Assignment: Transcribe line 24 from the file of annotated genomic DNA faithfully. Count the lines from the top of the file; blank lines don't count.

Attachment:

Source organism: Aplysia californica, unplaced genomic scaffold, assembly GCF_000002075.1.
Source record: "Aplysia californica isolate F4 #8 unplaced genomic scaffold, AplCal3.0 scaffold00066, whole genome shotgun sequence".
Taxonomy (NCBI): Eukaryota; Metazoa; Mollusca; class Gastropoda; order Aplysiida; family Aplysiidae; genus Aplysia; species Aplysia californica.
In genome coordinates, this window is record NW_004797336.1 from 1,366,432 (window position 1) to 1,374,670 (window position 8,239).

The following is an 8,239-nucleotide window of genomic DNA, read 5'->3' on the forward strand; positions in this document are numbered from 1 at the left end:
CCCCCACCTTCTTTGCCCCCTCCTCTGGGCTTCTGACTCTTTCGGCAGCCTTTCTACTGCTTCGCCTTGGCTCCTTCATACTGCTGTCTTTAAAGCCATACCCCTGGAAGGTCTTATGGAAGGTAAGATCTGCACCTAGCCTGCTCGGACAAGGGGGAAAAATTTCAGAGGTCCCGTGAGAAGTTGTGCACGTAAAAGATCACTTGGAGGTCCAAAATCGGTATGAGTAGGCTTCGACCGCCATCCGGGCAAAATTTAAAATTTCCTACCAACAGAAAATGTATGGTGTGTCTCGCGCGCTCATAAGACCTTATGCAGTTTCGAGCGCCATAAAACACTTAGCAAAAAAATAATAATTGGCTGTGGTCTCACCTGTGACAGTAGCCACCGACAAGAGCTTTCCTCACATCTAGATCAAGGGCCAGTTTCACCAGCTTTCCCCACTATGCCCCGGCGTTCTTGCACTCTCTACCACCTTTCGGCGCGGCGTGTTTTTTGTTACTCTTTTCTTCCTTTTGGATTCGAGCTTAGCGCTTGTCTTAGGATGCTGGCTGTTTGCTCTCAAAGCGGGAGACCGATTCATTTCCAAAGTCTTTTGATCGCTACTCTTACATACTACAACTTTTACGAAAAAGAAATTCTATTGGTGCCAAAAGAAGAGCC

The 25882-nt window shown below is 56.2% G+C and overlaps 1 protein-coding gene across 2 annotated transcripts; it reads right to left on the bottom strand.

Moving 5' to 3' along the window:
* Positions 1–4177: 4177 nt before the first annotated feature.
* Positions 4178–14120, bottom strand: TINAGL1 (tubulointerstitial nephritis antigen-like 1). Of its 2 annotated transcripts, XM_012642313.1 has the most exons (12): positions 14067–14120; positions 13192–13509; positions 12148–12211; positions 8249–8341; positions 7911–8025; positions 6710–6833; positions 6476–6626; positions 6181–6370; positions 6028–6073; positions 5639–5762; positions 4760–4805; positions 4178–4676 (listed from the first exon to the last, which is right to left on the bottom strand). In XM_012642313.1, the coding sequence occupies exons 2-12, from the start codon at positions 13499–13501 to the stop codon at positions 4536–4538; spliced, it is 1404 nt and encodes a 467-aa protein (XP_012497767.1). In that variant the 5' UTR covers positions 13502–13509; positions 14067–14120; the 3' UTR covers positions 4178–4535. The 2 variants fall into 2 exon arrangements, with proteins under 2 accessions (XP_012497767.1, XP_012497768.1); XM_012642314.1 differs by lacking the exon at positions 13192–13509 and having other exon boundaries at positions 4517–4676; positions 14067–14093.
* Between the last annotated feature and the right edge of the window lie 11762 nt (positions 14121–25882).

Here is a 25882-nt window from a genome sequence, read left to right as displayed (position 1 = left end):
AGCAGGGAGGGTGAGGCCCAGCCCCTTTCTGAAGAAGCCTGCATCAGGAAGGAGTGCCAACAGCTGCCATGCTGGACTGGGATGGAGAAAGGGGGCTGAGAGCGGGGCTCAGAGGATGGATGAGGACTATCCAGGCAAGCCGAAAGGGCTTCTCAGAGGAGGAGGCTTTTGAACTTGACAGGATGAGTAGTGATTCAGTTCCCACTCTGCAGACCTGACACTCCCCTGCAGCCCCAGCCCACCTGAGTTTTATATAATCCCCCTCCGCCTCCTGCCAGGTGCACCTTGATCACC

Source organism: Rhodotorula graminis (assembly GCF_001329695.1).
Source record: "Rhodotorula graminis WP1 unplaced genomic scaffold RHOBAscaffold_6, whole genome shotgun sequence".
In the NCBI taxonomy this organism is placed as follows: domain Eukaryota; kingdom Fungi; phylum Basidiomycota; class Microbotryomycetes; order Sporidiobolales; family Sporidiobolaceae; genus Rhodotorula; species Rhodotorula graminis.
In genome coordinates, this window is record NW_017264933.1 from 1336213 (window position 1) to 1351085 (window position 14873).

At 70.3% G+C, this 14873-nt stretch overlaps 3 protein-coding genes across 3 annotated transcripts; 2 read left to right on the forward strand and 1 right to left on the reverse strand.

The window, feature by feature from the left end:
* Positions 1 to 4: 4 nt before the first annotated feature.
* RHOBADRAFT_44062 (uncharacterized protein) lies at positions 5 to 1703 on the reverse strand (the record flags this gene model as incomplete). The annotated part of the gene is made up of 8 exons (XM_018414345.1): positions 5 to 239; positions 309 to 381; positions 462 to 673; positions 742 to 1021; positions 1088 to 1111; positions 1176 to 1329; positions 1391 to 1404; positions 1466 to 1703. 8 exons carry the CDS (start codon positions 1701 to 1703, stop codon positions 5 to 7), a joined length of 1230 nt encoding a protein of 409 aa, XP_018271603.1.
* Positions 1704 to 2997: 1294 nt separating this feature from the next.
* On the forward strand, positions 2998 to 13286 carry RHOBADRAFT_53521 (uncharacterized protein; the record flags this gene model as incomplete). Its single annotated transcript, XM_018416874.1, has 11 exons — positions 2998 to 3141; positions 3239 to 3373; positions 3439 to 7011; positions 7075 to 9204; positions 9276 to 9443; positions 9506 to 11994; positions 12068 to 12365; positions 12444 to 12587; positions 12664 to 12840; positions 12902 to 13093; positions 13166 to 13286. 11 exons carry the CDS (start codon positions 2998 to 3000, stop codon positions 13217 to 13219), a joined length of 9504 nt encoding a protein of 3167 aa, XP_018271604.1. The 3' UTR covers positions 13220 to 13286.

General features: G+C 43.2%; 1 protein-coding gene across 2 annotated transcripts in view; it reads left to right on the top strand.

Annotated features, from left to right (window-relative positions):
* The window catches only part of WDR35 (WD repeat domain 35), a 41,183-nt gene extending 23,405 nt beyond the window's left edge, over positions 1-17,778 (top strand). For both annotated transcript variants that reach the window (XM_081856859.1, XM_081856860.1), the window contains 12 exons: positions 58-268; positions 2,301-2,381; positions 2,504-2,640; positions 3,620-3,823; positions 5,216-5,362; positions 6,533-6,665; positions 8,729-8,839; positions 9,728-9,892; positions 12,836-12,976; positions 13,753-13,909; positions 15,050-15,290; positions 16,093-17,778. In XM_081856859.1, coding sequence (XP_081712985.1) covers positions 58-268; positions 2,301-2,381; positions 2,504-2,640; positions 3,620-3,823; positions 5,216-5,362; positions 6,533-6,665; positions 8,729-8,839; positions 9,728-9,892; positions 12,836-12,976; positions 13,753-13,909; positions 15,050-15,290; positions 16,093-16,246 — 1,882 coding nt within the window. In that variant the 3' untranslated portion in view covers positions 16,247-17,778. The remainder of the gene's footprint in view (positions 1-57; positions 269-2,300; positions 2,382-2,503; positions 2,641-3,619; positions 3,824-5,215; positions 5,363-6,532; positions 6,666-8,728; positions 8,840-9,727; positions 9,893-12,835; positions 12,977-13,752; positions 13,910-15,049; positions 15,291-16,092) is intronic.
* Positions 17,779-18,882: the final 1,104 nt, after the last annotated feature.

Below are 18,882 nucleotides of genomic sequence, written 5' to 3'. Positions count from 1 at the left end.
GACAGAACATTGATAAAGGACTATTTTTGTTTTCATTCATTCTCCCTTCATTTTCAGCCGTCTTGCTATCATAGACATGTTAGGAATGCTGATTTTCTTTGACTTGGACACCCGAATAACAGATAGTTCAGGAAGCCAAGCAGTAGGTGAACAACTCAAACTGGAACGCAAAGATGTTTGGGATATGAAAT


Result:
General features: G+C 43.2%; 1 protein-coding gene across 2 annotated transcripts in view; it reads left to right on the top strand.